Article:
Investment advice and products are becoming more and more targeted to the specific needs of each client. It is also about providing access to innovative and institutional quality strategies that would otherwise be unavailable. Traditional services such as standardized discretionary management and simple recommendation lists can be offered at very competitive fees. On the other hand, more sophisticated solutions such as illiquid strategies, limited capacity hedge funds, differentiated thematic offerings, secure crypto asset custody and trading, tailored advice and so forth are among the offerings which can help a banking institution to further differentiate itself. Since a bank cannot be the leader in all these services on its own, it needs strategic partnerships for the sourcing, research, and management of these products. While fintechs, crypto specialists, asset managers and independent asset managers were once seen as competitors, they are now part of the traditional banking ecosystem as legitimate value creators. Initiatives such as the Syz Club further strengthen the links between these different players. 

In terms of research content and investment themes, differentiation and "tailoring" are the two magic words. The sources of advice are multiple: internal, external, experts and social media. The use of digital marketing strategies (blog, newsletter, emails) enables the implementation of a "freemium" model. Many prospects around the world hear about the brand and can judge the quality of the content and user experience without any obligation. When these prospects want to become customers, a banker can then convert the trial and start the relationship. In paid services, the matching of content to customer preferences can be fine-tuned through big data analysis and the use of software that enables targeted content delivery. 

Finally, pricing is also evolving. Billing based on assets under management is sometimes replaced by a fixed cost or billable hours of service - as with lawyers. For example, in our "Syz-as-a-service" offering, some "outsourced CIO" services are billed on a flat fee basis. 

We remain convinced that private banking 2.0 must be nourished by the innovation brought by new entrants. The security offered by a private bank and a service offering that meets the new demands of clients is, in our view, the winning combination for the decades to come.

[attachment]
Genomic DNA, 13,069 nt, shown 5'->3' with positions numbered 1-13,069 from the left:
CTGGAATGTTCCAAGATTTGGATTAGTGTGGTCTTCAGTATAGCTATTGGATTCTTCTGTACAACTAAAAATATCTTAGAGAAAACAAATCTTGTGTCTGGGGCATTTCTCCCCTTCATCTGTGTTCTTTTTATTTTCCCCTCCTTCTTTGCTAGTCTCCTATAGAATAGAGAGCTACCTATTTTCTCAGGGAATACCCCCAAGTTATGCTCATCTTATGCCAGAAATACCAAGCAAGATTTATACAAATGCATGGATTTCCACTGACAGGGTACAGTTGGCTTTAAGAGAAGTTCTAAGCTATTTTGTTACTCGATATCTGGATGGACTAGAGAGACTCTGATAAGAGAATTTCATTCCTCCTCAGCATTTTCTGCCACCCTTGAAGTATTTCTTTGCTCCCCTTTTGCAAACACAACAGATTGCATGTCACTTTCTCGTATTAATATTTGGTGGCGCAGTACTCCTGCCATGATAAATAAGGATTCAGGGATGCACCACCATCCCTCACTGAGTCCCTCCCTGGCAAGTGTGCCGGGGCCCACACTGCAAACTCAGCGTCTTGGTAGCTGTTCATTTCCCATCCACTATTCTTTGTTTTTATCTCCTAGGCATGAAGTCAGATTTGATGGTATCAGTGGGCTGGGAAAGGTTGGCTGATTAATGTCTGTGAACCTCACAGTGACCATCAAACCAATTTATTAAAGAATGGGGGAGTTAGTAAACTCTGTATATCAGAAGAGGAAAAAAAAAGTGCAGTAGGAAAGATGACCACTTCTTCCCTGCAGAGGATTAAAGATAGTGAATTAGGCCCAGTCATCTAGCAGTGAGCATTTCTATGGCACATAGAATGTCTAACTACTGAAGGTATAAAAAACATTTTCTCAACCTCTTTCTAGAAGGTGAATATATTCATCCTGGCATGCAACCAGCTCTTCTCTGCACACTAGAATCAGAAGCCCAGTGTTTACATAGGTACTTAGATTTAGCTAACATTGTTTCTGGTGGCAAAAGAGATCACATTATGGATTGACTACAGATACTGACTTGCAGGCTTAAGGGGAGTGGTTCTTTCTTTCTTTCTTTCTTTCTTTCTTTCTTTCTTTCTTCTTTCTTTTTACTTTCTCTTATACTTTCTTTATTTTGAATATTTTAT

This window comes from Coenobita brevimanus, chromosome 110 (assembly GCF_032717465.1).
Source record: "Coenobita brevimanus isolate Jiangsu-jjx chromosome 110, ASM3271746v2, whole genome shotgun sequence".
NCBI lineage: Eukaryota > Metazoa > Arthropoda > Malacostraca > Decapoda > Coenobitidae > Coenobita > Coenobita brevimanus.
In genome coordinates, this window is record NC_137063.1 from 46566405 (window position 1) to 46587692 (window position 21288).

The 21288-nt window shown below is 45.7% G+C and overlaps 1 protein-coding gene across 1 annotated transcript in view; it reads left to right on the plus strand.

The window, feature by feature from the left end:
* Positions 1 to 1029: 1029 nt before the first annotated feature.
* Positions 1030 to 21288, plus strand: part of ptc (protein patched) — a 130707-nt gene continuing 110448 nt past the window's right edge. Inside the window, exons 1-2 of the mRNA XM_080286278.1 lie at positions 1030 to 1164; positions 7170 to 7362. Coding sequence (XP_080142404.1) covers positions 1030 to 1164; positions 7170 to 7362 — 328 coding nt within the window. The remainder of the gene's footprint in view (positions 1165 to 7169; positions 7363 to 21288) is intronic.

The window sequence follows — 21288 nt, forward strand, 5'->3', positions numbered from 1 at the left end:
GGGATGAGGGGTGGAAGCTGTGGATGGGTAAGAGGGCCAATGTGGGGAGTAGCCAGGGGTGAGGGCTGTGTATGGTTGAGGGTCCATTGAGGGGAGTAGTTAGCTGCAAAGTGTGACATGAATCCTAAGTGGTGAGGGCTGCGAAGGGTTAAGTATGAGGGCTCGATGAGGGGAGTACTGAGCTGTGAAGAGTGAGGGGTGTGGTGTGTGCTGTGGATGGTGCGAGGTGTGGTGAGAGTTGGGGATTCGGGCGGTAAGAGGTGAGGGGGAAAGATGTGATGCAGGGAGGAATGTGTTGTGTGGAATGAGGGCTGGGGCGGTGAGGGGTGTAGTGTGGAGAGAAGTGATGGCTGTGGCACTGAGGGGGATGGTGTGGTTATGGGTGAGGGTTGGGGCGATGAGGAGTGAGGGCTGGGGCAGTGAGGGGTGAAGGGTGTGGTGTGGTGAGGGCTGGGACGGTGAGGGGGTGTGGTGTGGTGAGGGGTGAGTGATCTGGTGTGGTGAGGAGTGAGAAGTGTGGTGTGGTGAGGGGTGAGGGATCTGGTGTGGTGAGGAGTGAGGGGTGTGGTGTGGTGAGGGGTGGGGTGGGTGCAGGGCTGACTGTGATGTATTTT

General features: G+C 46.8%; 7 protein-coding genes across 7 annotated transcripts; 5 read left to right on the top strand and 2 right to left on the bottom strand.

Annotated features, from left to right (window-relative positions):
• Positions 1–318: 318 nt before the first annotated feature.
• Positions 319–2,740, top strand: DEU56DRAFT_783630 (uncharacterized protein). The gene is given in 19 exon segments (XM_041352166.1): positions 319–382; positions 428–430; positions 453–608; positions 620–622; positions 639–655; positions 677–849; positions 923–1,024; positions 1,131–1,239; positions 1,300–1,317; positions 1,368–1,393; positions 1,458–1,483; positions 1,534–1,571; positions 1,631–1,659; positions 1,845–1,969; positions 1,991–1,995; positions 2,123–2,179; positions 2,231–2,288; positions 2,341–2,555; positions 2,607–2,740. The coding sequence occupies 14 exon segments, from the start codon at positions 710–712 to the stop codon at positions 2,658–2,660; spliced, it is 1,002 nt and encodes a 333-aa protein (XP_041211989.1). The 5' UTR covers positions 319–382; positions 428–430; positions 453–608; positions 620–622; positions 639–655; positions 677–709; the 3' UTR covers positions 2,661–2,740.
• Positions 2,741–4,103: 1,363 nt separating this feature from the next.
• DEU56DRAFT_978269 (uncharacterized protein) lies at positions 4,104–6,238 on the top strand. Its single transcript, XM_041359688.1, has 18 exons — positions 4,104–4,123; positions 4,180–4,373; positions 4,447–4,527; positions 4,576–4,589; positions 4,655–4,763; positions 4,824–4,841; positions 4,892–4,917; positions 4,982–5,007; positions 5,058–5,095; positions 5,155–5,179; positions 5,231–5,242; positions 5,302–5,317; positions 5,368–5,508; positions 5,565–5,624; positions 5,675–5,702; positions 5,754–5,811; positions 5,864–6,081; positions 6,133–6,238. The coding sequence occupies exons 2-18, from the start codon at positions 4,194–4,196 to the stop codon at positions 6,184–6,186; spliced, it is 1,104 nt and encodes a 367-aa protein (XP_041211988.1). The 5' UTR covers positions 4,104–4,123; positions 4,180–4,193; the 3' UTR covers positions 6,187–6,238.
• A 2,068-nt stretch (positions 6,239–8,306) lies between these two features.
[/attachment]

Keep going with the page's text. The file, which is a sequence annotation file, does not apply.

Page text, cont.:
This marketing document has been issued by Bank Syz Ltd. It is not intended for distribution to, publication, provision or use by individuals or legal entities that are citizens of or reside in a state, country or jurisdiction in which applicable laws and regulations prohibit its distribution, publication, provision or use. It is not directed to any person or entity to whom it would be illegal to send such marketing material. This document is intended for informational purposes only and should not be construed as an offer, solicitation or recommendation for the subscription, purchase, sale or safekeeping of any security or financial instrument or for the engagement in any other transaction, as the provision of any investment advice or service, or as a contractual document. Nothing in this document constitutes an investment, legal, tax or accounting advice or a representation that any investment or strategy is suitable or appropriate for an investor's particular and individual circumstances, nor does it constitute a personalized investment advice for any investor. This document reflects the information, opinions and comments of Bank Syz Ltd. as of the date of its publication, which are subject to change without notice. The opinions and comments of the authors in this document reflect their current views and may not coincide with those of other Syz Group entities or third parties, which may have reached different conclusions. The market valuations, terms and calculations contained herein are estimates only. The information provided comes from sources deemed reliable, but Bank Syz Ltd. does not guarantee its completeness, accuracy, reliability and actuality. Past performance gives no indication of nor guarantees current or future results. Bank Syz Ltd. accepts no liability for any loss arising from the use of this document.